This is the classic argument against, which has two flaws. First, it ignore the fact that the government is currently fleecing you by spending money it is supposed to be saving, with the intent of taxing you for it again. Burying it in the ground would be a far better alternative to that. Second, this is classic liberal 'the common man is incompetent' bullhickey. If someone doesn't have the will to learn about the single biggest financial decision in their life (yes, bigger than your house)...then I have better things to do with MY money than support their ignorance. A short, 20-30 minute discussion with a financial advisor would be more than sufficient to answer this question...if you're not sure, you put your money into an account which mirrors the S&P 500, and you leave it there until you near retirement age. There, that wasn't so hard, was it? Anyone who doesn't have the will to learn that shouldn't have direct access to MY wallet. Plus, look at this from the other perspective...imagine how much better off we would be if everyone did become more financially aware of things like this? We would be a much more productive country, with all the benefits that would entail.
Why even take the risk?
The stock market is too up and down to take a chance of losing your retirement.
See, that's the myth. The reality is that you've already lost it...the government has been busying spending it as soon as they took it from you. So, THERE IS NO MONEY FOR YOUR RETIREMENT! We have only the hope that they'll get the money from somewhere (which they will, by raising taxes). So, you'll end up contributing to your retirement twice...once when they stole it from you, and once again when they had to replace what they stole. Exactly how do you figure that's the better system?
Where will we get the money to pay the benefits of those on the system if we take money out of it?
Good question...the answer is that the private accounts will be funded with the money that was supposed to be going into the Social Security Surplus. Basically, all it is doing is forcing the government to be doing with that money what it was supposed to be doing all along....saving it for your retirement. Currently, its just gone. So, your return on this investment over the current plan is infinite (something/zero). Don't know about you, but I'll take something over nothing anytime.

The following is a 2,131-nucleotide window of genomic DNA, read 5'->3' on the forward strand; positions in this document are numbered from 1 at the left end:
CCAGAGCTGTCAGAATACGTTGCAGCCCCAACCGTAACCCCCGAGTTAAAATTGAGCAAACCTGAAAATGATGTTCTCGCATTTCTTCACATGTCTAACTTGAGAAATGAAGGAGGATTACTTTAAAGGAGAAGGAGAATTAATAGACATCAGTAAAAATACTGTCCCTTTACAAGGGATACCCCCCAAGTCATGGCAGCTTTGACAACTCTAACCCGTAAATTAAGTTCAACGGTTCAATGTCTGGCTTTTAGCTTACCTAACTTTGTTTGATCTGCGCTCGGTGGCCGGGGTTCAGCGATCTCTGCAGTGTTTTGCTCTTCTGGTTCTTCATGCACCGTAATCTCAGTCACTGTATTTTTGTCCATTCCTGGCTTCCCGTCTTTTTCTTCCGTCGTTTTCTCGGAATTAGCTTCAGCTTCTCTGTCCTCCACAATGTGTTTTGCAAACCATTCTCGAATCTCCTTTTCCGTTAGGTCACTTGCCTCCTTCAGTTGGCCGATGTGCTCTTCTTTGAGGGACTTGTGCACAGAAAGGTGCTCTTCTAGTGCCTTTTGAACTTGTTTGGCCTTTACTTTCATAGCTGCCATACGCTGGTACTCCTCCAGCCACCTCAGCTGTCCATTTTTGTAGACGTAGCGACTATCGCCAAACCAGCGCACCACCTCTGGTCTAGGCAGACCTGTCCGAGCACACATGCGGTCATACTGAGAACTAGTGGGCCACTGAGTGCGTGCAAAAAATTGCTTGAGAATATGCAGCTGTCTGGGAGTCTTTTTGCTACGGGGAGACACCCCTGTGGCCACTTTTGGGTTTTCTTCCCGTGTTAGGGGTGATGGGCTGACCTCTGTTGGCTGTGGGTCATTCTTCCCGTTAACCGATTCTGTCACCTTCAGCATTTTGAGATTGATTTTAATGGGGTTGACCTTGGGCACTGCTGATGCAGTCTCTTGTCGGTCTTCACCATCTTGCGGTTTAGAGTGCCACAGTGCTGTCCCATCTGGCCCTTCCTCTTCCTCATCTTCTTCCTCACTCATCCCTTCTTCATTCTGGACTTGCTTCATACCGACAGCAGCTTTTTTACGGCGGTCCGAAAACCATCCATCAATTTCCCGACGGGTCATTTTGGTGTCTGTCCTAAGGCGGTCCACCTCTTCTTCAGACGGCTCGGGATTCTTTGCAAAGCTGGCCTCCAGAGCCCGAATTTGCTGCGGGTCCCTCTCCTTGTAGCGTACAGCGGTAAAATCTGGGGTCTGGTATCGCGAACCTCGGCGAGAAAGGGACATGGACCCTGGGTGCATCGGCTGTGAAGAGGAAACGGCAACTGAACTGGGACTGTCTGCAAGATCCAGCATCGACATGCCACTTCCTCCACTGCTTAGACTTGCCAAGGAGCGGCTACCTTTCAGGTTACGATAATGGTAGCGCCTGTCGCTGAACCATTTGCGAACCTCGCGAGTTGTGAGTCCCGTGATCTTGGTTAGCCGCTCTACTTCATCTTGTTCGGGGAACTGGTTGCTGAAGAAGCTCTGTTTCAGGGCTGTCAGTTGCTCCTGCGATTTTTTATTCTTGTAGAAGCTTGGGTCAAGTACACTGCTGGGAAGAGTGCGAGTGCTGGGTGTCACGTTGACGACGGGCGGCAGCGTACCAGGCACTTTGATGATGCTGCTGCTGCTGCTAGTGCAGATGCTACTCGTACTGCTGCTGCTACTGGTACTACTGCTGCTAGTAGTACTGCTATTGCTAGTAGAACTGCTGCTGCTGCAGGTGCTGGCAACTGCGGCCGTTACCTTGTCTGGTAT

Estimates by the Social Security trustees (using rather pessimistic assumptions) and the nonpartisan Congressional Budget Office (CBO) indicate that the trust fund is solvent for another 38 to 48 years if we do nothing. In other words, Social Security is not going broke anytime soon.
Not true. This calculation is counting the governmental IOU's for what they've been spending out of the Trust Fund as 'real' money. It's not...taxes will have to be raised to meet those obligations (or spending drastically decreased, and we all know what the chances of that are).
Despite the fact that the Social Security trust fund is as robust today as it has been in recent years
True...there wasn't a dime in it before, and there's not a dime in it now. Which makes you understand why the author didn't provide the exact figures in the statement, doesn't it?
Not only would privatization expose workers to risks they are poorly equipped to handle, it would subject their children to debts they should not be asked to bear.
You mean, like the current system of spending the money that's supposed to going into the trust fund, with the intent of raising taxes later to cover the deficit? I guess the difference being at least this time we'd be asked....
I might be wrong, but I thought that the idea behind something like Social Security was to take away the risks associated with the vagaries of the market.
...and compare that to the risk of giving the government your money to keep for you (wink, wink)? Hardly the better alternative, I think.PS...I apologize in advance for my cynicism and any sarcasm....this is just an issue that absolutely gets my blood boiling! The government has been stealing Trillions of dollars from us...and we're allowing it, and they're going to do it to us again! ARGHHHHH!!!!! Please keep this in mind if I have unintentionally offended anyone.